Republicans prefer 2024 nominee who shares their views: poll


A majority of Republicans are more interested in choosing a 2024 presidential candidate who is sympathetic to their views than someone who has a strong chance of defeating President Biden, according to a poll released Tuesday.

The CNN/SSRS poll of Republicans and GOP-leaning independents shows that 59% think it is more important for the party to nominate a candidate who shares its position on key issues, while 41% think the party should choose a candidate who can beat Biden.

This contrasts with the thinking of Democrats in March 2020, when 65% said in the same poll that it was more important that the party nominate someone who could defeat then-President Donald Trump, while only 29% said so. Said it is more important to exclude the share of the Democratic candidate. Same positions on the issues. 65% got their wish, as Biden, 80, won the nomination and defeated Trump, now 76, in the general election.

Former President Donald Trump, shown campaigning in Pennsylvania during the 2016 election, has a 40% to 36% lead over Florida Governor Ron DeSantis for the 2024 Republican presidential nomination.
Getty Images

A large majority of Republicans — 87% — believe it is “essential” that a candidate demonstrate the mental acuity and physical strength needed to serve as president, while 58% believe the party’s standard-bearer should have Social Security. And must promise to preserve Medicare.

Smaller numbers believe it is “essential” that the nominee represents the future of the party (57%), support government action to oppose “woke” values ​​(54%), than the party (54%). Gains outside support, and reinstates the Trump administration. policies (43%).

Another 44% say it is “important, but not essential” that the candidate believes the U.S. should not get involved in a war between Russia and Ukraine, while 36% nominate this position as “necessary.” They see

The poll shows Trump slightly leading Florida Gov. Ron DeSantis (40% to 36%) among national Republicans, while no other potential GOP contender is in double digits.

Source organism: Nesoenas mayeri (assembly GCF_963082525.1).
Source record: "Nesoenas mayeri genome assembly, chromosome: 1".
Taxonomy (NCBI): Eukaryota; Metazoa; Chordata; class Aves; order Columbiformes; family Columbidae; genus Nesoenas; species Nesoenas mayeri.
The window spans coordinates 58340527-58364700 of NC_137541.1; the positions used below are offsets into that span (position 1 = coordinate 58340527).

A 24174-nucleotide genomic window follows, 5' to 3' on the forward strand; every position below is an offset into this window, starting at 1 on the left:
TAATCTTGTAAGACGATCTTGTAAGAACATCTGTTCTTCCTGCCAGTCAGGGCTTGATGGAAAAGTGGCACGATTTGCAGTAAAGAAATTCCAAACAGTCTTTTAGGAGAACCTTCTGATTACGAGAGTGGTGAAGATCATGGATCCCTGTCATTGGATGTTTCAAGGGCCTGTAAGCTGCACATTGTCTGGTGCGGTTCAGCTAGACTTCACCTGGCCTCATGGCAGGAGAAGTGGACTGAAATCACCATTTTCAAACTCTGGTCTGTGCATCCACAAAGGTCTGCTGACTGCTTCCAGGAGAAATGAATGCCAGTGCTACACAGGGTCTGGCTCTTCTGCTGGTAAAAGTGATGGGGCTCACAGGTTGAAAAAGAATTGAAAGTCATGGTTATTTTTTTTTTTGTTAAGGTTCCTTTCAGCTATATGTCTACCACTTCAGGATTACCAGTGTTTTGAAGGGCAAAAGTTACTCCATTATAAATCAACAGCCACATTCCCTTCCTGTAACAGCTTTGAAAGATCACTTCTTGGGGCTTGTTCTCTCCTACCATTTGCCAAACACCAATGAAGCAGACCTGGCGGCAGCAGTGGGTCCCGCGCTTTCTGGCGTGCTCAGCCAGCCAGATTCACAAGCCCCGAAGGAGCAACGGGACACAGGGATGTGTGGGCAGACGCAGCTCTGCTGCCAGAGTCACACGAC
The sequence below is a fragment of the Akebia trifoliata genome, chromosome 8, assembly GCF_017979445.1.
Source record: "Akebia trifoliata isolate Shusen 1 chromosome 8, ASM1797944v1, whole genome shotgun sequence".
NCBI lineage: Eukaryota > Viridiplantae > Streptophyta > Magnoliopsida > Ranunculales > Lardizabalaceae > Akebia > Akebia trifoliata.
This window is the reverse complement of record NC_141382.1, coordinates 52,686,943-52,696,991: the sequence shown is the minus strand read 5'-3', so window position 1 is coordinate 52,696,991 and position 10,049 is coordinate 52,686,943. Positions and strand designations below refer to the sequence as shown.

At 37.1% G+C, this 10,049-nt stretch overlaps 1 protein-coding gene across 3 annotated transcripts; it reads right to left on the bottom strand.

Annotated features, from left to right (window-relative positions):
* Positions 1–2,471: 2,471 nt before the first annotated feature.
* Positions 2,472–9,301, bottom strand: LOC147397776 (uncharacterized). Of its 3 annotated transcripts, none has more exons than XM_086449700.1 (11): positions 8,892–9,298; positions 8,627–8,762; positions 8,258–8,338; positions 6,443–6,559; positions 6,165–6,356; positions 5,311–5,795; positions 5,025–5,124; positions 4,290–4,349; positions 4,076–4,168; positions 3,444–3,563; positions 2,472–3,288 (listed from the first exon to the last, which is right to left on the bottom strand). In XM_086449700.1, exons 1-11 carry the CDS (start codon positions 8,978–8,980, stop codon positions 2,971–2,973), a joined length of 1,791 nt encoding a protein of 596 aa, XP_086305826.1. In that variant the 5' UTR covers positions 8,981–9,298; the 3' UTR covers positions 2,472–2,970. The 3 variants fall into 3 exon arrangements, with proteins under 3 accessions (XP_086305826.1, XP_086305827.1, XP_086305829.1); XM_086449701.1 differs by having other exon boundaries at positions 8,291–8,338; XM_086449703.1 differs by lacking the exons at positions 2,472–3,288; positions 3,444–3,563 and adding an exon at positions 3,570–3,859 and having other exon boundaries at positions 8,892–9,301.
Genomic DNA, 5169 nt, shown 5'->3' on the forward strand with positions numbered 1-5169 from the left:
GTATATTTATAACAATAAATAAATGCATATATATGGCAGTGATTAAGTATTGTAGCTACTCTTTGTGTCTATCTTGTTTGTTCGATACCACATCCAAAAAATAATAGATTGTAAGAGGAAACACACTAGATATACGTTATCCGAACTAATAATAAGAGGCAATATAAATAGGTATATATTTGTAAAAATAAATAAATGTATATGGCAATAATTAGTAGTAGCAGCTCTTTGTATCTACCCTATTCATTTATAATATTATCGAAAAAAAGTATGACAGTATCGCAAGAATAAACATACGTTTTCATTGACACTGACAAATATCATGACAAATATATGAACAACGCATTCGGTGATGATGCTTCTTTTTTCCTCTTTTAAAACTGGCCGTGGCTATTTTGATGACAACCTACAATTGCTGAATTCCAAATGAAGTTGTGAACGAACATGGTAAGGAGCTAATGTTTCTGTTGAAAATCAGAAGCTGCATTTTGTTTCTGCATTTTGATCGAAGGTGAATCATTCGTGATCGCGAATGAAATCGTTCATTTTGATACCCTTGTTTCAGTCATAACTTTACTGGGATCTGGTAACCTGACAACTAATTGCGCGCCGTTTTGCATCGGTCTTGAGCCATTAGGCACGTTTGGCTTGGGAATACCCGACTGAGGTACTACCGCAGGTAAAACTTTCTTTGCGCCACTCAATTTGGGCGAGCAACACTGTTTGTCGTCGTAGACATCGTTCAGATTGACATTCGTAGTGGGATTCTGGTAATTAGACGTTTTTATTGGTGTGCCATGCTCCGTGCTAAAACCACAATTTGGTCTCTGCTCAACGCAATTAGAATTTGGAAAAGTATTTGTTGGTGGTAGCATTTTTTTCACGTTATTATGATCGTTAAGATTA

Gov. Ron DeSantis greets supporters in Florida on March 8.
Governor Ron DeSantis greets supporters in Florida on March 8.

Former U.S. Ambassador to the United Nations Nikki Haley and former Vice President Mike Pence come in at 6%, while Sen. Tim Scott (R-SC) and New Hampshire Gov. Chris Sunu get 2%.

They are followed at 1% by former Arkansas Gov. Asa Hutchinson, former Secretary of State Mike Pompeo and Virginia Gov. Glenn Youngkin.

While Trump tops DeSantis in the polls, the governor holds an edge when voters’ other choices are taken into account, with 65% saying DeSantis would be their top two choices to be the GOP standard-bearer in 2024. is one of — while 59% say Trump is one of their top two.

Again, the would-be GOP candidates are far behind, with only 22% saying Pence is one of their top two choices and 15% saying Haley.

A survey of Republicans and Republican-leaning independents shows they prefer a 2024 nominee who shares their views over someone qualified to defeat President Biden.
A survey of Republicans and Republican-leaning independents shows they prefer a 2024 nominee who shares their views over someone who has the ability to defeat President Biden.

Additionally, 28% of respondents say they would be “angry” or “dissatisfied” if Trump were the 2024 GOP nominee, compared with 49% for Pence, 26% for Pompeo, and 24% for Haley. have to say and only 12% say the same about DeSantis.

Overall, 58% of respondents say Trump has had a positive impact on the Republican Party, down nine percentage points from the same poll two years ago.

The survey also shows that 70% believe all Republican candidates should pledge to support the nominee no matter who it is — a position Trump said he would not back down from.

Republicans and Republican-leaners also shared a bleak outlook for the future, with 70% saying America’s best days are in the past and only 30% saying they are ahead.

This is a significant difference from September 2019, when Trump was in the White House and 77% were optimistic about the future.

More than three-quarters of respondents (78%) also believe that society’s values ​​on gender identity and sexual orientation are changing for the worse, while 9% say they are getting better.

The percentage of Republicans and GOP leaners who think American culture is enriched by having a population of different races and ethnic groups has fallen from 71% in September 2019 to 61%, compared to 38% and 20%. compared to, see diverse populations as threats. Three and a half years ago.

The CNN/SSRS poll surveyed 1,045 Republicans or Republican-leaning independents between March 8 and 12.

It has a margin of error of plus or minus 3.8 percentage points.

Read original article here

Leave A Reply